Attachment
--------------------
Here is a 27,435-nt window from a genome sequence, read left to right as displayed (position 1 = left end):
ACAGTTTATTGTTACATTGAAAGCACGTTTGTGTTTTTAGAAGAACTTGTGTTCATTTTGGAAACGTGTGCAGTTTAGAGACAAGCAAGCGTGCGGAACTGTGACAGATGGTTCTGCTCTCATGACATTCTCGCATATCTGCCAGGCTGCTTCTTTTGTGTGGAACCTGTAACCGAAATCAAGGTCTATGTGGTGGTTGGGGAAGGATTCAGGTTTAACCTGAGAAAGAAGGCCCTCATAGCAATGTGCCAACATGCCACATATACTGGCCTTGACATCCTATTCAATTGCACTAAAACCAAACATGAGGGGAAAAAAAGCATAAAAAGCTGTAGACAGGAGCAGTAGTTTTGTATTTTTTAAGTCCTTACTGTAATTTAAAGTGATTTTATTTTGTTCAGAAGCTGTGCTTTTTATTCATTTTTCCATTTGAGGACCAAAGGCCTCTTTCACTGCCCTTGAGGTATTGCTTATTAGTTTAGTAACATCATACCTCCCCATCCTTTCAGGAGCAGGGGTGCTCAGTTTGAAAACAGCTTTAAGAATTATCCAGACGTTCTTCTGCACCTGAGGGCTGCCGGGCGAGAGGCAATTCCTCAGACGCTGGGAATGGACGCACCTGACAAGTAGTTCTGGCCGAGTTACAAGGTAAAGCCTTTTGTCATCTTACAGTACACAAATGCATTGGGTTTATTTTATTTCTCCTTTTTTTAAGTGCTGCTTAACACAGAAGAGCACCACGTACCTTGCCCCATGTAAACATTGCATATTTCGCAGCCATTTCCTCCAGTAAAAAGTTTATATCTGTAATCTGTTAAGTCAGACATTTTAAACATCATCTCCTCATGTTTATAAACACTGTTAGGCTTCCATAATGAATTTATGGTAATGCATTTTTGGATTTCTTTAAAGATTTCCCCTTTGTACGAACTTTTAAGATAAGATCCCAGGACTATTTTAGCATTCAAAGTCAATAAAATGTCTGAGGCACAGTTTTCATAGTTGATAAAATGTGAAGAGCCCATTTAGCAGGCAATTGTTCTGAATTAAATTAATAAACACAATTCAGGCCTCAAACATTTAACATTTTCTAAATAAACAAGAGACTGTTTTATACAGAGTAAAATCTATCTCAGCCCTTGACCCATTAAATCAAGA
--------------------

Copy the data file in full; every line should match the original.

Here is a 27,435-nt window from a genome sequence, read left to right as displayed (position 1 = left end):
ACAGTTTATTGTTACATTGAAAGCACGTTTGTGTTTTTAGAAGAACTTGTGTTCATTTTGGAAACGTGTGCAGTTTAGAGACAAGCAAGCGTGCGGAACTGTGACAGATGGTTCTGCTCTCATGACATTCTCGCATATCTGCCAGGCTGCTTCTTTTGTGTGGAACCTGTAACCGAAATCAAGGTCTATGTGGTGGTTGGGGAAGGATTCAGGTTTAACCTGAGAAAGAAGGCCCTCATAGCAATGTGCCAACATGCCACATATACTGGCCTTGACATCCTATTCAATTGCACTAAAACCAAACATGAGGGGAAAAAAAGCATAAAAAGCTGTAGACAGGAGCAGTAGTTTTGTATTTTTTAAGTCCTTACTGTAATTTAAAGTGATTTTATTTTGTTCAGAAGCTGTGCTTTTTATTCATTTTTCCATTTGAGGACCAAAGGCCTCTTTCACTGCCCTTGAGGTATTGCTTATTAGTTTAGTAACATCATACCTCCCCATCCTTTCAGGAGCAGGGGTGCTCAGTTTGAAAACAGCTTTAAGAATTATCCAGACGTTCTTCTGCACCTGAGGGCTGCCGGGCGAGAGGCAATTCCTCAGACGCTGGGAATGGACGCACCTGACAAGTAGTTCTGGCCGAGTTACAAGGTAAAGCCTTTTGTCATCTTACAGTACACAAATGCATTGGGTTTATTTTATTTCTCCTTTTTTTAAGTGCTGCTTAACACAGAAGAGCACCACGTACCTTGCCCCATGTAAACATTGCATATTTCGCAGCCATTTCCTCCAGTAAAAAGTTTATATCTGTAATCTGTTAAGTCAGACATTTTAAACATCATCTCCTCATGTTTATAAACACTGTTAGGCTTCCATAATGAATTTATGGTAATGCATTTTTGGATTTCTTTAAAGATTTCCCCTTTGTACGAACTTTTAAGATAAGATCCCAGGACTATTTTAGCATTCAAAGTCAATAAAATGTCTGAGGCACAGTTTTCATAGTTGATAAAATGTGAAGAGCCCATTTAGCAGGCAATTGTTCTGAATTAAATTAATAAACACAATTCAGGCCTCAAACATTTAACATTTTCTAAATAAACAAGAGACTGTTTTATACAGAGTAAAATCTATCTCAGCCCTTGACCCATTAAATCAAGA